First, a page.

1 Department of Psychiatry, Mettu University, Mettu, Ethiopia
Sleep is one of the basic needs of human beings and is important to their health; sleeping problem has a wide range of causes, including medical and psychological. However, evidence on the burden of sleep problems in low-income countries is lacking. When compared to the general population, the risks of having poor sleep quality are substantially higher in prisoners. However, the prevalence of poor sleep quality among prisoners at national level is not known.
To assess the prevalence and associated factors of poor quality of sleep among prisoners in Mettu town prison, 2019.
A cross-sectional study design was employed with 310 prisoners selected by a systematic random sampling method. Data was collected by a face to face interview using the Pittsburgh Sleep Quality Index (PSQI). Data analysis was done using SPSS version 20.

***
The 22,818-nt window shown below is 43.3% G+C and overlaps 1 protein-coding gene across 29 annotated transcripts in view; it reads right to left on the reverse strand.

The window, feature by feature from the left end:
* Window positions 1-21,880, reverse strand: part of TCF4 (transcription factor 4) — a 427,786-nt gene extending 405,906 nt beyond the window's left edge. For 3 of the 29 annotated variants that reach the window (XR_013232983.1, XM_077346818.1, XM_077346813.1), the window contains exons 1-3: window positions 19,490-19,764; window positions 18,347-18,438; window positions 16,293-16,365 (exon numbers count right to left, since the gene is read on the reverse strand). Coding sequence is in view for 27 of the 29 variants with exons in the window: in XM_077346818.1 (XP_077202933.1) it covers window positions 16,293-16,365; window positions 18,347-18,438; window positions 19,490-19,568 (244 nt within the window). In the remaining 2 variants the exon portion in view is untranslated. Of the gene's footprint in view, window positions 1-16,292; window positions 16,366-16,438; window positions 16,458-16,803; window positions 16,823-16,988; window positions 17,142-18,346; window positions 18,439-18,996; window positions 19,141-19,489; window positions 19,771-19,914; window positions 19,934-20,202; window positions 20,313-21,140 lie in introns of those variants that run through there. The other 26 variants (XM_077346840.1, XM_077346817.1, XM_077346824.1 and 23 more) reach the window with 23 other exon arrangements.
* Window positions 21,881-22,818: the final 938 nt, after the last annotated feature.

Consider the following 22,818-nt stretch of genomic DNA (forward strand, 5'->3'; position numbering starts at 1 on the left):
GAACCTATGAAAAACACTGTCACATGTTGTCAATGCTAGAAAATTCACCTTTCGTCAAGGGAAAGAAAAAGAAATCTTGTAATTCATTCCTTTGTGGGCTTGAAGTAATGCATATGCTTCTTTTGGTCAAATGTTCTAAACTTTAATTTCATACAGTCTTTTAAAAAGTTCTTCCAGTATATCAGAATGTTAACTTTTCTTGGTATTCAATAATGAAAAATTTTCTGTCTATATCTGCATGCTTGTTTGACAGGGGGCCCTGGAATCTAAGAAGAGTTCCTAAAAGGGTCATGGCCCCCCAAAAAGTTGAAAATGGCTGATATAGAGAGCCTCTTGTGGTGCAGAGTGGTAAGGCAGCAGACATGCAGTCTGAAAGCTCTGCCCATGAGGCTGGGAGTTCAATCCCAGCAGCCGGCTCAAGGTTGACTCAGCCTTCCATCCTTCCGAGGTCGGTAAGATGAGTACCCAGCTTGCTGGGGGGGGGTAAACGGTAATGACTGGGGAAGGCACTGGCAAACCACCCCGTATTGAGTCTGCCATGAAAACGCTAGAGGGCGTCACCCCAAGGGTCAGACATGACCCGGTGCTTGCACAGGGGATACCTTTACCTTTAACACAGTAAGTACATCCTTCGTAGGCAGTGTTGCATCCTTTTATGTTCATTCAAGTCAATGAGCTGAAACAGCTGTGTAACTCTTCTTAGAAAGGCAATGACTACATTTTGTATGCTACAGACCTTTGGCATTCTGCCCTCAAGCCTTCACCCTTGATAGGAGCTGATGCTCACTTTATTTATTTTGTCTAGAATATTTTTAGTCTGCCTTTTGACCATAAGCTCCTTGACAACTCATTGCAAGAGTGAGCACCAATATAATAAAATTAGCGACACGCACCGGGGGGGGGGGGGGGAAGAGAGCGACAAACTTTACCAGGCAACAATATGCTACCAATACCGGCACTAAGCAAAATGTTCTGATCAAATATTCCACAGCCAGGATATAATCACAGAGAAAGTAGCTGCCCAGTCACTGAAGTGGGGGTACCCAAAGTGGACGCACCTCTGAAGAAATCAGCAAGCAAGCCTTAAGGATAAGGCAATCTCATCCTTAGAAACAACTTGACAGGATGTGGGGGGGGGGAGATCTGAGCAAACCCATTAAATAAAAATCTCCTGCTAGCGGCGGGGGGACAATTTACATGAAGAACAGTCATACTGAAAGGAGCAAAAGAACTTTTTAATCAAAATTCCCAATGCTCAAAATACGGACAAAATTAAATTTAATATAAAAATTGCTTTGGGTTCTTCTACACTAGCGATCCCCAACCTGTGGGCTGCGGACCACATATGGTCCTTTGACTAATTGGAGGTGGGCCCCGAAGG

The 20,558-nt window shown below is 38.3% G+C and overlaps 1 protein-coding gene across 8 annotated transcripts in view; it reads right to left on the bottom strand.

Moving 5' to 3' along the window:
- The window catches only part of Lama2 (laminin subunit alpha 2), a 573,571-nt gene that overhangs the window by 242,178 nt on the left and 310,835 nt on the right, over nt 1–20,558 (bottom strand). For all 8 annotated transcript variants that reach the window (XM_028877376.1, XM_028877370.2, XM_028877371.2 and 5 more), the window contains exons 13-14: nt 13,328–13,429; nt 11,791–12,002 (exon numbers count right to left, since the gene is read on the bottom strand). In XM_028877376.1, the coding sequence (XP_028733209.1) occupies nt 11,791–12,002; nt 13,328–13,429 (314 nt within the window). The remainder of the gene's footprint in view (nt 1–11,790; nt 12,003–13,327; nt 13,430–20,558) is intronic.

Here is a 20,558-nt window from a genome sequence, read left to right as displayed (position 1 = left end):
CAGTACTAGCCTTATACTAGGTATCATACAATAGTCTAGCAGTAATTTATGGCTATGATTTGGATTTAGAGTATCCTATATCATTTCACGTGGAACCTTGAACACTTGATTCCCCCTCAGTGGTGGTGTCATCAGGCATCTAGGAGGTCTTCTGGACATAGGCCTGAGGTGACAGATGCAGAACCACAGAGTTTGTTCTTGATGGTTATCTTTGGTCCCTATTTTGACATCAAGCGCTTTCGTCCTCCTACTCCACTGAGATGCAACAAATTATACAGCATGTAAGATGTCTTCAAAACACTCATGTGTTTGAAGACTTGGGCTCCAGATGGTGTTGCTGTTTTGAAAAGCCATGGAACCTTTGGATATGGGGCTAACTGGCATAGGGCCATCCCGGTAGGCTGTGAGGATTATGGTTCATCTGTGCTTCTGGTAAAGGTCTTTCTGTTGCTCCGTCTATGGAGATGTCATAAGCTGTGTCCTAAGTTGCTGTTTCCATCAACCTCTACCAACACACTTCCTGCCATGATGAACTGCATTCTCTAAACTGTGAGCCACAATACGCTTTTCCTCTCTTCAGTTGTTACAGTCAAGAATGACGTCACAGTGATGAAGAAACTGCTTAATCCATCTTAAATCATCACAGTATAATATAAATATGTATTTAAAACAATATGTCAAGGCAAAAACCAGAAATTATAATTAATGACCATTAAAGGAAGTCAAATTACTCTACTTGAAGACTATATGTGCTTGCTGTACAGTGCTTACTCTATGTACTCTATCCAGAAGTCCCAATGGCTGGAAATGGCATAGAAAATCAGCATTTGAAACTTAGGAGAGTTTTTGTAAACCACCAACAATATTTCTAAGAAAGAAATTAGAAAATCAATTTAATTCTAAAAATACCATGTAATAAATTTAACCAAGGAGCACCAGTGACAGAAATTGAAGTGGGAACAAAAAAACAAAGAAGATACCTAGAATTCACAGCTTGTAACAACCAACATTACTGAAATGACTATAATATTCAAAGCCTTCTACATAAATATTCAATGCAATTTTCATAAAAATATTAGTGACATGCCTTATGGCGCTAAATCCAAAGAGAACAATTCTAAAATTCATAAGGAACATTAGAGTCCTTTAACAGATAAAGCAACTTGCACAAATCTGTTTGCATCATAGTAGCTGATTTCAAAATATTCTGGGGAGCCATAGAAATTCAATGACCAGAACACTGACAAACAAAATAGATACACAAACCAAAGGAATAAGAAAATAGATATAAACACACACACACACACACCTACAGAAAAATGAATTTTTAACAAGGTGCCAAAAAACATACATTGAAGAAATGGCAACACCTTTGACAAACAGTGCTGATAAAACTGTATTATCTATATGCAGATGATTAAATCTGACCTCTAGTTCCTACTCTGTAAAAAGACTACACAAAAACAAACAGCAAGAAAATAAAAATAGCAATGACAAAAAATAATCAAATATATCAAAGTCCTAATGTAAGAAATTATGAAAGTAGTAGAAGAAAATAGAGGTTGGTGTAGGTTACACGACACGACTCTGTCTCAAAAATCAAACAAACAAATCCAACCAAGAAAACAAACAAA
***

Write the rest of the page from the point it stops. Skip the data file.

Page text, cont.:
The study revealed that 77.1% (n= 239) of participants had poor sleep quality. Marital status: single (AOR=0.11, 95%CI=0.05, 0.26), widowed and divorced (AOR=0.11, 95%CI=0.03, 0.37), history of previous incarceration (AOR=4.8, 95%CI=2.0, 11.79), urban residence (AOR=2.65, 95%CI=1.12, 6.27), unable to read and write and read (AOR=6.10, 95%CI=1.43, 25.9) and lifetime alcohol use (AOR=8.45, 95%CI=3.88, 18.36) had significant association with poor sleep quality.
This study has shown that the prevalence of poor sleep quality among prisoners was very high. Marital status: single, widowed and divorced, history of previous incarceration, urban residence, cannot write and read and lifetime alcohol use found to have an impact on the prevalence of poor sleep quality.
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* Address correspondence to this author at the Department of Psychiatry, Mettu University, Mettu, Ethiopia; Tel: +251 (0)913845371;